Unfortunately all parties agreed that there had been little to no progress in regards to Williams development since he was initially granted level 2 funding. This was very disheartening even though we agreed with it 💔 He has now been awarded Level 1 funding which means Val will be with him all the time at nursery. This unfortunately means he won’t be spending any time with Linda which may cause a slight regression in his behaviour due to their bond but will be for the best as she isn’t SEN trained and can’t do some of things with him that Val can.
We touched on the subject of schooling 🏫 and whether he would attended a special school, a standard mainstream school or a mainstream school with special needs provisions. Although it is too early to make a decision we are putting steps in place to ensure that no matter where he enrolls he has all the support he needs. This includes setting up a PCP (person centered planning meeting) which is to help plan certain aspects of Williams future. Starting the EHCP (educational health and care plan) process. This is needed to be put in place to ensure William would be granted a place at whichever school would be best for him regardless of catchment areas. A referral is also being sent to the Outreach Team that deal with Ganton & Tweendykes special schools who can help support him both at nursery and at home🏡
And now for the bad…😢
Williams referral to the Autism Panel (this is a bit like the X-Factor panel but not as shit) mentioned in my previous post was stuck in limbo. Based on the Paediatricians letter he expected our GP to do the referral. We had called them the day after the letter was sent and they had confirmed it was received and they would process it. BUT… It turns out that GP’s can no longer submit referrals of this kind and it can only be done by…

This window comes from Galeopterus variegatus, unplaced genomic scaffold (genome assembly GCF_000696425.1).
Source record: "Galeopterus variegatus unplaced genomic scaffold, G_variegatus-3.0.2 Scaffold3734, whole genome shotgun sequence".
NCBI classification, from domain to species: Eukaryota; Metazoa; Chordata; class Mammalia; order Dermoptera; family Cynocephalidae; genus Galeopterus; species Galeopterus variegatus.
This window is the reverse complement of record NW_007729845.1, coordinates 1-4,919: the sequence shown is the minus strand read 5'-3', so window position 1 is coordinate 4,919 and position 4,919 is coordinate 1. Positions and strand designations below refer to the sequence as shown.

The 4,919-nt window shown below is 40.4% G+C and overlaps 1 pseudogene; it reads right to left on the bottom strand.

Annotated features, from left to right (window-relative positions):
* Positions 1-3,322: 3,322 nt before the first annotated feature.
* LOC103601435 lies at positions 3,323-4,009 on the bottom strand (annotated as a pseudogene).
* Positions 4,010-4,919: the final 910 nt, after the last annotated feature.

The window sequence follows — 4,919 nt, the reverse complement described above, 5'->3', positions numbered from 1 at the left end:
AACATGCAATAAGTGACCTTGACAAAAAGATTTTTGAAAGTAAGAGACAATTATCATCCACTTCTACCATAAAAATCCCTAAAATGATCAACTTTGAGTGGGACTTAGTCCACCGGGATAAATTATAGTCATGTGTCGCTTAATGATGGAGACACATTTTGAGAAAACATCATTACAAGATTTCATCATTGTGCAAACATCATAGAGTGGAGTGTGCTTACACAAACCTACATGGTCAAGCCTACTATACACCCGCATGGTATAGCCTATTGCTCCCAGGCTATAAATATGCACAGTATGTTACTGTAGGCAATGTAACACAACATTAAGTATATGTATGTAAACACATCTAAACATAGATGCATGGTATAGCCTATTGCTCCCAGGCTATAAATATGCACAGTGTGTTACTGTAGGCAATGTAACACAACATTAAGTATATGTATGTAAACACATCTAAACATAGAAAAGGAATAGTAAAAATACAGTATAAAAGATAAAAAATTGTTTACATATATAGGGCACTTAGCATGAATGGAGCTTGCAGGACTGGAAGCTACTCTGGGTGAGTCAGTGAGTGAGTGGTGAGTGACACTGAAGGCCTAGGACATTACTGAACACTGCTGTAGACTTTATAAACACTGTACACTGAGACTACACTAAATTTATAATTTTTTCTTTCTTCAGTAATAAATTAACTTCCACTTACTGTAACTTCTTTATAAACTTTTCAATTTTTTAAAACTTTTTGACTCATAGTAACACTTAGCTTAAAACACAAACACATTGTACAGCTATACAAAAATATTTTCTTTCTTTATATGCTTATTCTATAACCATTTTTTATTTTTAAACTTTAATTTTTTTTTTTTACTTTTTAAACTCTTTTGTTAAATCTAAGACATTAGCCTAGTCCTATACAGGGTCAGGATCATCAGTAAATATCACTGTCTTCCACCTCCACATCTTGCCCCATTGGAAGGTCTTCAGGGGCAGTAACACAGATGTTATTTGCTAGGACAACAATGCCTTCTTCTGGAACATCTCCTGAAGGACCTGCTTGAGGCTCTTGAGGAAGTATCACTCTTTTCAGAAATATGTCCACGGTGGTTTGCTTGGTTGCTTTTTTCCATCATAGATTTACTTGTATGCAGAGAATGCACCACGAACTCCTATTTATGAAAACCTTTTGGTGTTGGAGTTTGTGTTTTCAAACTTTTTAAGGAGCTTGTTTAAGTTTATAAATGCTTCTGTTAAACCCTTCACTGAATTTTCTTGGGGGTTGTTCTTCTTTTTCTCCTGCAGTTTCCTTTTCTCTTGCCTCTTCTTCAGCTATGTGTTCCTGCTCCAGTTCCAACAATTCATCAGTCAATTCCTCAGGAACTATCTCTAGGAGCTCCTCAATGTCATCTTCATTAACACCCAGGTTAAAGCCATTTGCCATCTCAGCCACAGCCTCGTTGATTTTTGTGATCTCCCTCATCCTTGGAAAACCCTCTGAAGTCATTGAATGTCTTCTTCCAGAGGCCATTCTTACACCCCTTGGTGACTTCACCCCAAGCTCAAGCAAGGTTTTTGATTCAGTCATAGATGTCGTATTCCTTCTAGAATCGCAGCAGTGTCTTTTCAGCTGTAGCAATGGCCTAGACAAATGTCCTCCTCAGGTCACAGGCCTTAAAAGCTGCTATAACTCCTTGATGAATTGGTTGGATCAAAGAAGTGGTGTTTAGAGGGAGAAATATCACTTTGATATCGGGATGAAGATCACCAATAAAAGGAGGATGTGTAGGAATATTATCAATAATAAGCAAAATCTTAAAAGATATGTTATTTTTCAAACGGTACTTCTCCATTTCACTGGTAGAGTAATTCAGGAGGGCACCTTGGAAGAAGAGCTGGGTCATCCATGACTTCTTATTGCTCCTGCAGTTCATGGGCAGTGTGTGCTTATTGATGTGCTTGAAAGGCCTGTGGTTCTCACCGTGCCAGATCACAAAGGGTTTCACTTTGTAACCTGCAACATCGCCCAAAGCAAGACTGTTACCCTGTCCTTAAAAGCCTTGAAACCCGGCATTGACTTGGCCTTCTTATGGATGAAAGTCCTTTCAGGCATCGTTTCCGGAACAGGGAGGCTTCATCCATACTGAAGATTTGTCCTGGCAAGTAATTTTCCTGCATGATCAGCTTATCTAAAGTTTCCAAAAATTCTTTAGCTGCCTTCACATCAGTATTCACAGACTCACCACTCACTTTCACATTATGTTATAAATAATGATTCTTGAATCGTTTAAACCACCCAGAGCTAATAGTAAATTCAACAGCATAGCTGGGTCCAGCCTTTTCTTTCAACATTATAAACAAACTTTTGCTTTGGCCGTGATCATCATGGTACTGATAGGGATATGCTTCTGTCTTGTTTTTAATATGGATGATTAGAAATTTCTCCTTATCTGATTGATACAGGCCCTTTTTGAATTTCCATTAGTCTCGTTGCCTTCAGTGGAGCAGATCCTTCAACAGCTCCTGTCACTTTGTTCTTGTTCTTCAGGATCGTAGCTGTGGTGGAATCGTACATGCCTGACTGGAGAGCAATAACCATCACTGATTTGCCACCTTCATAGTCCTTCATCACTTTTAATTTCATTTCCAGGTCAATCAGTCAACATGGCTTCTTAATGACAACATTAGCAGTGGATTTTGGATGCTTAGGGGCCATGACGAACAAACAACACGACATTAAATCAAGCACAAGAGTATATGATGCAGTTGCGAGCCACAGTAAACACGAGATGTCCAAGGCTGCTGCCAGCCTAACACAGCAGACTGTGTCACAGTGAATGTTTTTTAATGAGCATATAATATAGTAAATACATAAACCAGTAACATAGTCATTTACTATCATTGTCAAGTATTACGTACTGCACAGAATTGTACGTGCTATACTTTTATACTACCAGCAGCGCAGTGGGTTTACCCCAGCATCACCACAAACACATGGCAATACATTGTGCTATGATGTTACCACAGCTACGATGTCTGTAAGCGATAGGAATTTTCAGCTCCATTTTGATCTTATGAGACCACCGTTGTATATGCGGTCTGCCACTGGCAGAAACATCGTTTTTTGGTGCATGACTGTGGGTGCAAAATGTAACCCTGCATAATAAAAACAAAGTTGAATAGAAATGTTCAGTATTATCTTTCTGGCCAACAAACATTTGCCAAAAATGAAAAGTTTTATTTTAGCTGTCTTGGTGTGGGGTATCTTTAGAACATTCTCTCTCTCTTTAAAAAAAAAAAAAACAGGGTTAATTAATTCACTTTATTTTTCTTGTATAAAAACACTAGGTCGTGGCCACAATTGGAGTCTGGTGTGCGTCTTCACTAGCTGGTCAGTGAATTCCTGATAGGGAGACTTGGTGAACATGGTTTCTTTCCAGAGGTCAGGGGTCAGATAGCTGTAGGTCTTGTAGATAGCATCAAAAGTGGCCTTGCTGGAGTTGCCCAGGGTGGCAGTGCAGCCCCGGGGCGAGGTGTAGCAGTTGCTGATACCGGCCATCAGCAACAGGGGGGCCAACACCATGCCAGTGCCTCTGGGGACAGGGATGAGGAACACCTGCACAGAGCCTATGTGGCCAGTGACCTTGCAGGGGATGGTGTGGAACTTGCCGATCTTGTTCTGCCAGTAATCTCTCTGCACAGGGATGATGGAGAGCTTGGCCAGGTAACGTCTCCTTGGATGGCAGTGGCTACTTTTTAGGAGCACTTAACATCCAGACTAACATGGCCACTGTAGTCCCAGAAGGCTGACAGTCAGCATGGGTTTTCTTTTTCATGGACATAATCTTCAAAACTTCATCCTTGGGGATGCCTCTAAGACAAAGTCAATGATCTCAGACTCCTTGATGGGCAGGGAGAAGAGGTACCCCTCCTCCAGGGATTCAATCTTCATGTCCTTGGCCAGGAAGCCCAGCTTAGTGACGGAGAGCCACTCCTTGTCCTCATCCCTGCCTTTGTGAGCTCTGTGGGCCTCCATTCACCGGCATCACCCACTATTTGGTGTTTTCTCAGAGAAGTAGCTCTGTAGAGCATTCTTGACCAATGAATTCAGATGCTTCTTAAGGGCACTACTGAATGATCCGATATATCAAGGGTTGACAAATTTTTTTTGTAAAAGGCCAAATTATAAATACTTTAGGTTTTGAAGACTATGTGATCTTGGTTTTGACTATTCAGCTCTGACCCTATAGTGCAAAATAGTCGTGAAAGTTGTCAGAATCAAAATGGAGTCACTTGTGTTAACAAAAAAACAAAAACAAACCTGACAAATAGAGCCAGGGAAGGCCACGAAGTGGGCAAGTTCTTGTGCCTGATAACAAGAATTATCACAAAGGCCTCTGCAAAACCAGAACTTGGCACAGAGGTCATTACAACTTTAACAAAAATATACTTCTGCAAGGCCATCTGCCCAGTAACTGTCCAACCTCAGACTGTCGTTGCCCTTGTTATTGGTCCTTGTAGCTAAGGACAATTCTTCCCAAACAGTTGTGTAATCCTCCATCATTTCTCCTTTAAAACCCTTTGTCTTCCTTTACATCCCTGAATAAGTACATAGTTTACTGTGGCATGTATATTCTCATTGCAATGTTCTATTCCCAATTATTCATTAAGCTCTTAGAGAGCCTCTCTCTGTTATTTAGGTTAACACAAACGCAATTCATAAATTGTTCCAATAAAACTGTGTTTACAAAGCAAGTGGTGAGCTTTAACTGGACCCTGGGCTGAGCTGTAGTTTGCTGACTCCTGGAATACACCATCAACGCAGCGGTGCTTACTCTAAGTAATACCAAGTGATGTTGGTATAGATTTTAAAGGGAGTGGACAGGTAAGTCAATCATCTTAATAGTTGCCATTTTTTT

A Paediatrician (WTF! why didn’t he do it?)
A speech and language therapist (We are still waiting⌚ apparently we are near the top of the list, have been allocated a therapist but it won’t be until next year)
Sarah said as this has recently just changed she will speak with our GP, confirm what is happening and if nothing was in place she would call the nursery manager and ask her to put the referral though. She promised to let us know later that day.
We knew from an early age that William was struggling developmentally but today it was confirmed exactly how much of a delay there was. His current development is within the age group of 0 – 11 months. This hit us like a bus 🚌 as neither of us imagined he was that far behind. This doesn’t mean he can’t catch up to his real age but the wider the gap the more difficult things will become for him but we can only take each day as it comes.
Sarah called later that day as promised showing us yet again what a superstar she is ✨ No referral was in place! She advised she wasn’t going to ask the nursery to do it… My heart sank until she explained why. She has asked our GP to refer us back to a paediatrician who can assess William to rule out any other issues and make the referral to the ASD (autism spectrum disorder) Panel. This would prevent any further delays down the line should he undertake a Triage (this is an assessment to see if he actually needs to go to the ASD Panel at all) and they ask for this then delays his diagnosis even further (No fucking wonder there is a 2 – 3 year wait!😡) She will chase this up for us in a few weeks if we haven’t heard anything. I honestly couldn’t praise Sarah enough for all the support she gives us.
When Dave and I left the meeting we agreed not to talk about it until we got home to let it all sink in. We don’t drive so it was a very silent and uncomfortable bus ride. Our discussion was so positive about what we can do for him in the future, how we will handle any obstacles and how much we love him.
But Dave wasn’t feeling positive and he was trying to be strong for me. He was devastated and broke down. ‘I just want him to be happy’ he cried. And then I cried. Not because I thought William was going to be unhappy but because Dave was crying and he had all the same fears as me. ‘He is happy and we will keep him that way. Today’s meeting doesn’t change that‘ Dave has seen the same videos you guys probably have of Autistic children have meltdown in the middle of things that most people take for granted like getting a haircut (we have cut Williams hair may times including once when I was using the clippers and the guard fell off… we had a bald child for a while), going food shopping or a change to their routine etc.
We will cope with these things if they arise. We may not cope well but together we will do it.